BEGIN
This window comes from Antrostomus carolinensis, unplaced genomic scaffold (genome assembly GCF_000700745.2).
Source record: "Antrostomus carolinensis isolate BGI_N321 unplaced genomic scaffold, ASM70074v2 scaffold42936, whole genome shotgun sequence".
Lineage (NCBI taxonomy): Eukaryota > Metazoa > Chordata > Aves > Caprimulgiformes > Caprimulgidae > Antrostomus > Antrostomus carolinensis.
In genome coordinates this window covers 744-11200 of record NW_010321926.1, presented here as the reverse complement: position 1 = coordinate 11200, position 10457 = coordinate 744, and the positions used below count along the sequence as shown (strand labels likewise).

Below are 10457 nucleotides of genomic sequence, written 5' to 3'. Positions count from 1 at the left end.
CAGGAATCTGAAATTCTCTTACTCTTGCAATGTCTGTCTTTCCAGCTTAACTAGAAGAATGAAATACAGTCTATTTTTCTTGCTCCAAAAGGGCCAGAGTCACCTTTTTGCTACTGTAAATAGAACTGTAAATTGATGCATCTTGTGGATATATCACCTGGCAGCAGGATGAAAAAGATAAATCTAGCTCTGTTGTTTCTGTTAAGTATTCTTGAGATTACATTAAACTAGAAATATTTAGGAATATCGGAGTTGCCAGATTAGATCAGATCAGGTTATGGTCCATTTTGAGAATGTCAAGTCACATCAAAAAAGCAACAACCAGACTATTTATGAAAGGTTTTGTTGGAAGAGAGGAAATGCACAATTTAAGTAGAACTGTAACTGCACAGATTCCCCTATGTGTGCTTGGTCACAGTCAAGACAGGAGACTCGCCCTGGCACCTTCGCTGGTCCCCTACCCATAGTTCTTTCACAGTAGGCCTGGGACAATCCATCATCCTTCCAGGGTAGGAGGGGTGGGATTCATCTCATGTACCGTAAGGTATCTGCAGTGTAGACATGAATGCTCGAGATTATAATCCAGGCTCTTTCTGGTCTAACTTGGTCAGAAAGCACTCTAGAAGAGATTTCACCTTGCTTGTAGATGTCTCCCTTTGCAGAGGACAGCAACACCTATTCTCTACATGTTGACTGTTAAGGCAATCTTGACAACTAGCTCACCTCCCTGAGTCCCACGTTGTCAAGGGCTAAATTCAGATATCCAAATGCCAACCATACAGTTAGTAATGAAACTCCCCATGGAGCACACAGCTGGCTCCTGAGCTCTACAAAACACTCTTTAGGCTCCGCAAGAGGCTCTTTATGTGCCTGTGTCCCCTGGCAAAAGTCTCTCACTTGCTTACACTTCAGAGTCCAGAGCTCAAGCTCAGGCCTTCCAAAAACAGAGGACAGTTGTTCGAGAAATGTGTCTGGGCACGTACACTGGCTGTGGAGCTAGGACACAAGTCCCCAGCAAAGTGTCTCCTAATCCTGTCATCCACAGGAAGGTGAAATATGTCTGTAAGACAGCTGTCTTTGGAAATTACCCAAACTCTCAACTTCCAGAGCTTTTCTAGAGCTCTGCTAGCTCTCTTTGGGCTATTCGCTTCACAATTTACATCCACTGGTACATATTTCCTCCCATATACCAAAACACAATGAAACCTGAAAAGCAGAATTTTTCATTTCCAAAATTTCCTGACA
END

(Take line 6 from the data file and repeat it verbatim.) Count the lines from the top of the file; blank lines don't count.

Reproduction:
CAGGAATCTGAAATTCTCTTACTCTTGCAATGTCTGTCTTTCCAGCTTAACTAGAAGAATGAAATACAGTCTATTTTTCTTGCTCCAAAAGGGCCAGAGTCACCTTTTTGCTACTGTAAATAGAACTGTAAATTGATGCATCTTGTGGATATATCACCTGGCAGCAGGATGAAAAAGATAAATCTAGCTCTGTTGTTTCTGTTAAGTATTCTTGAGATTACATTAAACTAGAAATATTTAGGAATATCGGAGTTGCCAGATTAGATCAGATCAGGTTATGGTCCATTTTGAGAATGTCAAGTCACATCAAAAAAGCAACAACCAGACTATTTATGAAAGGTTTTGTTGGAAGAGAGGAAATGCACAATTTAAGTAGAACTGTAACTGCACAGATTCCCCTATGTGTGCTTGGTCACAGTCAAGACAGGAGACTCGCCCTGGCACCTTCGCTGGTCCCCTACCCATAGTTCTTTCACAGTAGGCCTGGGACAATCCATCATCCTTCCAGGGTAGGAGGGGTGGGATTCATCTCATGTACCGTAAGGTATCTGCAGTGTAGACATGAATGCTCGAGATTATAATCCAGGCTCTTTCTGGTCTAACTTGGTCAGAAAGCACTCTAGAAGAGATTTCACCTTGCTTGTAGATGTCTCCCTTTGCAGAGGACAGCAACACCTATTCTCTACATGTTGACTGTTAAGGCAATCTTGACAACTAGCTCACCTCCCTGAGTCCCACGTTGTCAAGGGCTAAATTCAGATATCCAAATGCCAACCATACAGTTAGTAATGAAACTCCCCATGGAGCACACAGCTGGCTCCTGAGCTCTACAAAACACTCTTTAGGCTCCGCAAGAGGCTCTTTATGTGCCTGTGTCCCCTGGCAAAAGTCTCTCACTTGCTTACACTTCAGAGTCCAGAGCTCAAGCTCAGGCCTTCCAAAAACAGAGGACAGTTGTTCGAGAAATGTGTCTGGGCACGTACACTGGCTGTGGAGCTAGGACACAAGTCCCCAGCAAAGTGTCTCCTAATCCTGTCATCCACAGGAAGGTGAAATATGTCTGTAAGACAGCTGTCTTTGGAAATTACCCAAACTCTCAACTTCCAGAGCTTTTCTAGAGCTCTGCTAGCTCTCTTTGGGCTATTCGCTTCACAATTTACATCCACTGGTACATATTTCCTCCCATATACCAAAACACAATGAAACCTGAAAAGCAGAATTTTTCATTTCCAAAATTTCCTGACA